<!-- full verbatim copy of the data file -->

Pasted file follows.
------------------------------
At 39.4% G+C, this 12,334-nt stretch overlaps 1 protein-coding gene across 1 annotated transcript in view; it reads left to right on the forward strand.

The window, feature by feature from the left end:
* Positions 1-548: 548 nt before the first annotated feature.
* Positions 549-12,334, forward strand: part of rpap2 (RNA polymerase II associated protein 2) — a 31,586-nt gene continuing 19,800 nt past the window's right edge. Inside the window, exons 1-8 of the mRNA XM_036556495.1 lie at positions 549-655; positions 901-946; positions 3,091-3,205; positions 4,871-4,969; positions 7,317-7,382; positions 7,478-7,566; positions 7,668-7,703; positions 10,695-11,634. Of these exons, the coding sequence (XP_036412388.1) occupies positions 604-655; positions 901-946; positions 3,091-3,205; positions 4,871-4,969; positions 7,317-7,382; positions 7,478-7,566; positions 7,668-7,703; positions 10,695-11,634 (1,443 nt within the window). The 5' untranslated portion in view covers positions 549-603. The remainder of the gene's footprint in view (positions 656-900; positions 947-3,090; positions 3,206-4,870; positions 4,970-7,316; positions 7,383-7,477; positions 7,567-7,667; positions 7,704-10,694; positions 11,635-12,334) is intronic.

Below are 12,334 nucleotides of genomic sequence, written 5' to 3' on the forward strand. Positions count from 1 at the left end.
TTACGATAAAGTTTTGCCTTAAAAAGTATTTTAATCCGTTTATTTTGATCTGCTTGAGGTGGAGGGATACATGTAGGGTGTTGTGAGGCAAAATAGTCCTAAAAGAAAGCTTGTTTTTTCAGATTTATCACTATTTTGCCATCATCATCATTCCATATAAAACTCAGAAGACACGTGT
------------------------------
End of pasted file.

At 39.4% G+C, this 12,334-nt stretch overlaps 1 protein-coding gene across 1 annotated transcript in view; it reads left to right on the forward strand.

The window, feature by feature from the left end:
* Positions 1-548: 548 nt before the first annotated feature.
* Positions 549-12,334, forward strand: part of rpap2 (RNA polymerase II associated protein 2) — a 31,586-nt gene continuing 19,800 nt past the window's right edge. Inside the window, exons 1-8 of the mRNA XM_036556495.1 lie at positions 549-655; positions 901-946; positions 3,091-3,205; positions 4,871-4,969; positions 7,317-7,382; positions 7,478-7,566; positions 7,668-7,703; positions 10,695-11,634. Of these exons, the coding sequence (XP_036412388.1) occupies positions 604-655; positions 901-946; positions 3,091-3,205; positions 4,871-4,969; positions 7,317-7,382; positions 7,478-7,566; positions 7,668-7,703; positions 10,695-11,634 (1,443 nt within the window). The 5' untranslated portion in view covers positions 549-603. The remainder of the gene's footprint in view (positions 656-900; positions 947-3,090; positions 3,206-4,870; positions 4,970-7,316; positions 7,383-7,477; positions 7,567-7,667; positions 7,704-10,694; positions 11,635-12,334) is intronic.

Below are 12,334 nucleotides of genomic sequence, written 5' to 3' on the forward strand. Positions count from 1 at the left end.
TTACGATAAAGTTTTGCCTTAAAAAGTATTTTAATCCGTTTATTTTGATCTGCTTGAGGTGGAGGGATACATGTAGGGTGTTGTGAGGCAAAATAGTCCTAAAAGAAAGCTTGTTTTTTCAGATTTATCACTATTTTGCCATCATCATCATTCCATATAAAACTCAGAAGACACGTGT